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Jesus and Judas - Weekday Homily Video

Jesus and Judas - Weekday Homily Video

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Today, known as "Spy Wednesday," commemorates the day of betrayal when Judas agreed to hand Jesus over to the authorities for thirty pieces of silver (the price of a slave at that time). The Gospel of Matthew narrates this event. We learn that Judas was seeking an opportunity to betray his master. We also learn how Jesus planned to celebrate His last Passover supper with his disciples in a house prearranged by Him. During the meal, Jesus declared that one of his disciples would betray him and hinted that it was Judas.



What comes to mind when you hear the name Judas? Most of us think of betrayal first—Judas the betrayer who struck a deal with the authorities and sold Jesus out.

The second thing that comes to mind is a sense of relief. The disciples gazed at one another, uncertain which one was the betrayer. "Lord, who is it?" one asks, but they all want to know. Judging by their uncertainty and questions, it could have been any one of them. When Jesus gave Judas the piece of bread, I'm sure Peter and the others breathed a sigh of relief.

Did you ever sit in a class knowing the teacher would call on someone and hoped it wouldn't be you? Have you ever been called to a meeting after something went wrong, and the boss asked, "Who...?" and everyone looked around? Have you ever been in a situation where you knew someone would be named and picked and held your breath, hoping it was anyone but you? And do you remember that sense of relief when it was someone else, not you? And you said to yourself, "Whew, that was a close call."


More to Judas' Story


The only time we hear about Judas in the scriptures is at the end of the story. It is well known that Judas betrayed Jesus at the end of the story, but what about Judas at the beginning? Would you want someone to say a single event defines who you are, who you've always been, and who you will always be? No. But that's what we've done to Judas, people in our lives, and sometimes ourselves. Nobody is made of just one event, not Judas, you, or me.

Judas' name appears eighteen times in all four gospels. Nine times, he is identified as the traitor who betrays Jesus. And the other nine times, he is identified as one of the twelve, one of the chosen, a disciple. What did Judas feel the day he was chosen and numbered among the twelve? How did he feel when Jesus called him? In Jesus, what promise did he seek and follow? What was entrusted to him other than handling the money bag?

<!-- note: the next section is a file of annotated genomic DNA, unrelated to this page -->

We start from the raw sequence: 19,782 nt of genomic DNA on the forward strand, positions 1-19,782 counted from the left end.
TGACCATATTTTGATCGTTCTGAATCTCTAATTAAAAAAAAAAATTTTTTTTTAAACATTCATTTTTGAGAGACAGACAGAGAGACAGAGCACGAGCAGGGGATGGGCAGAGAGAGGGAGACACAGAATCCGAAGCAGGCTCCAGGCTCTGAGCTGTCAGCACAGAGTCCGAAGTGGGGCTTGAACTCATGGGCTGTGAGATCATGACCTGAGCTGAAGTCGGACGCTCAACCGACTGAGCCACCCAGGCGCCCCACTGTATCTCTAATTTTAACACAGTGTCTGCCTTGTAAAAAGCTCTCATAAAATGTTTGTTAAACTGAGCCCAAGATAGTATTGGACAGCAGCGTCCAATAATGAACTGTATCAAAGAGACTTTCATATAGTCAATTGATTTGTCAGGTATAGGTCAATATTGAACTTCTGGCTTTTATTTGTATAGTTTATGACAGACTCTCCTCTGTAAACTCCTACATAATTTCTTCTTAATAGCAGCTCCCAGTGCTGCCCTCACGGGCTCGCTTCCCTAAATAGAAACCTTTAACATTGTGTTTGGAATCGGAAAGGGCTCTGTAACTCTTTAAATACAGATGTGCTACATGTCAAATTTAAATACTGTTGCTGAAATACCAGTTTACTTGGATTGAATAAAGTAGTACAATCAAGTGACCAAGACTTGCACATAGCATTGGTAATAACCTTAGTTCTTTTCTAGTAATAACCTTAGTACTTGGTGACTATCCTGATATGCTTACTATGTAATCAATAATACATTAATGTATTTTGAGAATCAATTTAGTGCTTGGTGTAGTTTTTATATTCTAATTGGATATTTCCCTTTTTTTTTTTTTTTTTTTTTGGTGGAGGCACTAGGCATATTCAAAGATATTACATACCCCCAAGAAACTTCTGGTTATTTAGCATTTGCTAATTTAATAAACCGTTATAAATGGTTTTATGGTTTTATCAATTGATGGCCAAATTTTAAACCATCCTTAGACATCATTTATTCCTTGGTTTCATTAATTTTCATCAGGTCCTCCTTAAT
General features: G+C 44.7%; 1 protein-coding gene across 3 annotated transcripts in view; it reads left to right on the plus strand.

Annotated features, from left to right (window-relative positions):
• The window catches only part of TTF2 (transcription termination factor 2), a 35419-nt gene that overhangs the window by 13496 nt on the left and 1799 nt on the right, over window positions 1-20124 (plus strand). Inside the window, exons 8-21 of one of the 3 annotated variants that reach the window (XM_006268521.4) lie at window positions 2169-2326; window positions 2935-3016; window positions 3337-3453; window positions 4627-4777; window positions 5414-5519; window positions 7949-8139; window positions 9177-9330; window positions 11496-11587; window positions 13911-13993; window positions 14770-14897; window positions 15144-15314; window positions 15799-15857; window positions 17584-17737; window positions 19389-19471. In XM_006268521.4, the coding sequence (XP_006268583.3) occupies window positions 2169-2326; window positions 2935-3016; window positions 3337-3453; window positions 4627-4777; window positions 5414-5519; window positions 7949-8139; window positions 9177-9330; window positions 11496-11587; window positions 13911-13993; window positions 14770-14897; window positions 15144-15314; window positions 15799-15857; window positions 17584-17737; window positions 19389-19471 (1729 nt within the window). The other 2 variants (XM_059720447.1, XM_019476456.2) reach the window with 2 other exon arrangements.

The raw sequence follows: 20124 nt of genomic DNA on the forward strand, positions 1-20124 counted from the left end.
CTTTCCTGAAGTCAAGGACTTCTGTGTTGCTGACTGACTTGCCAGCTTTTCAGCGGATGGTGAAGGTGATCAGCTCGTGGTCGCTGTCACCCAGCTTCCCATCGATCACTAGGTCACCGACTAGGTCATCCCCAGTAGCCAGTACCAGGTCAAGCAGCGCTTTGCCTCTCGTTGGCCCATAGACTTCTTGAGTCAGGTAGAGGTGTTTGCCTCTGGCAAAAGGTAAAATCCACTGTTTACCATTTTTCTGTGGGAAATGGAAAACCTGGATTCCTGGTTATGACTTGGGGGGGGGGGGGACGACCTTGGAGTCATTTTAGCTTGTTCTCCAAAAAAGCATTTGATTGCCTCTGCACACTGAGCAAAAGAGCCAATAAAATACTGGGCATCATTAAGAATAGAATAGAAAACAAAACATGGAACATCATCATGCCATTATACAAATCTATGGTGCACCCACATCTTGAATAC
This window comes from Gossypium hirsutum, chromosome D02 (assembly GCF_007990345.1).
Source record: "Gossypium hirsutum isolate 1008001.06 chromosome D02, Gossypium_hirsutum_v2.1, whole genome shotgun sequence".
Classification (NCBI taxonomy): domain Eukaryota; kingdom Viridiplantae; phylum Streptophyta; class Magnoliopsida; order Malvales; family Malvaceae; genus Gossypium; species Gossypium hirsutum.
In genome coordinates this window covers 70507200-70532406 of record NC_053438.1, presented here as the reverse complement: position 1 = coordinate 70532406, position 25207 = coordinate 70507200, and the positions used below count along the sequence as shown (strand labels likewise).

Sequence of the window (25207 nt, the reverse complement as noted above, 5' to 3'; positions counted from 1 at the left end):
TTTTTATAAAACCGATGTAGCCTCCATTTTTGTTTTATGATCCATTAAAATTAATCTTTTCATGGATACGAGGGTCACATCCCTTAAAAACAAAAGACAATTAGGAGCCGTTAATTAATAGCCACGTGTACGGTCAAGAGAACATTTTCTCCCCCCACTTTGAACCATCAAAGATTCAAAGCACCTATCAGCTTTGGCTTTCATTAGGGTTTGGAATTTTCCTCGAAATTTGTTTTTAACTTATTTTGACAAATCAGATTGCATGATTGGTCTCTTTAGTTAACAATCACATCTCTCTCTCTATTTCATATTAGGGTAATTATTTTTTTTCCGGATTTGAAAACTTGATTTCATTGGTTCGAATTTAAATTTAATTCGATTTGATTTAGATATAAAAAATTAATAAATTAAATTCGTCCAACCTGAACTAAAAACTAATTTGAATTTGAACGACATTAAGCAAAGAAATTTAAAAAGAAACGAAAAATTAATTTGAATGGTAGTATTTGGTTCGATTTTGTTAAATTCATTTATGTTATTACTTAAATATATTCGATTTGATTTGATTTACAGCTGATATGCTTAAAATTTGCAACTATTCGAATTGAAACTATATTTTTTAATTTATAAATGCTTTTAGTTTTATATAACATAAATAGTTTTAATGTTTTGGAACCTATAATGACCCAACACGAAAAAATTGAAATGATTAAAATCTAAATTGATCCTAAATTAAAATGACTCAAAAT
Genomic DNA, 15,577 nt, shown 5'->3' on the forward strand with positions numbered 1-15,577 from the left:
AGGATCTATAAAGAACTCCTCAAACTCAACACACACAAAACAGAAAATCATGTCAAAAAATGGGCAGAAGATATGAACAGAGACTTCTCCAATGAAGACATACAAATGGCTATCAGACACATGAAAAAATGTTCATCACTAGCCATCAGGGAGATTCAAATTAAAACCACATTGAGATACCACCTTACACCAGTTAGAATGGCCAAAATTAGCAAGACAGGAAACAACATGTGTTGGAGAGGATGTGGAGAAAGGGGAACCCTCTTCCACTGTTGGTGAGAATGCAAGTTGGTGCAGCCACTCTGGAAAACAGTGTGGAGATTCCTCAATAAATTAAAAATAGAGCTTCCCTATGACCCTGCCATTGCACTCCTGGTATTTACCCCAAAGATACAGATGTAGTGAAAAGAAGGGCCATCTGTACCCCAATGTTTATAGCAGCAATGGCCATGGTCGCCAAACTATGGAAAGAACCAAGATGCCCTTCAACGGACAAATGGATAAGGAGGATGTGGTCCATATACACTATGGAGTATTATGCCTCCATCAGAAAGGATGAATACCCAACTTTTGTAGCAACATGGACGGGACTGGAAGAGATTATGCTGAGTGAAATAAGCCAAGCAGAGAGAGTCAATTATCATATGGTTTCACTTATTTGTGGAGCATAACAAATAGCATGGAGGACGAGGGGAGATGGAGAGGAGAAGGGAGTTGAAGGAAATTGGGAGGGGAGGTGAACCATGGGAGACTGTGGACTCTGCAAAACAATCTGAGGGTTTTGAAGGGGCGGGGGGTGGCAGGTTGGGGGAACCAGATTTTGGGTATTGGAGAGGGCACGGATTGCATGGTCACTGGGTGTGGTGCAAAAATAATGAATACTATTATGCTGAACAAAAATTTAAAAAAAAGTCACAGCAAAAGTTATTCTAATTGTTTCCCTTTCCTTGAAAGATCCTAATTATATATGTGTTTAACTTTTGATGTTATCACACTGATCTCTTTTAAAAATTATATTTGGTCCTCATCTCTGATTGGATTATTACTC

Trust Precedes Betrayal


There is always an entrustment before a betrayal. It is impossible to betray unless you are given something to betray: love, friendship, trust, confidence, and responsibility.

A promise or a call always comes with a risk of betrayal. Every promise is made and accepted with the risk of not being fulfilled. Before Judas was ever the betrayer, he was an entrusted one. Aren't we all? We've all been entrusted with something, and we all carry the risk that we might betray that entrusted.

That's the story of Judas. It's our story, too. He is an image of ourselves. He holds before us the tension between trust and betrayal, a tension that lives within us and within which we live.

Don't make this into a judgment, good or bad, right or wrong. Just recognize the complexities and contradictions that constitute our lives, that constituted Judas' life. Let that inform and guide how you want to live.

One last thing about Judas. Like the other disciples, his feet were washed. Jesus loved him as much as the others. With all the complexities and contradictions of his life, he had a seat at the table with Jesus. And so do we.

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About Father Boby John, C.S.C.

Father Boby John, C.S.C., ordained a priest in the Congregation of Holy Cross in 2008, worked as a pastor and as an educator with tribal populations in Northeast India for thirteen years. Originally from Kerala, India, Father Boby grew up with three siblings. He is a dedicated and detailed educationist with experience in educational leadership. He is currently working as an executive assistant at the world headquarters of Holy Cross Family Ministries, North Easton, Massachusetts.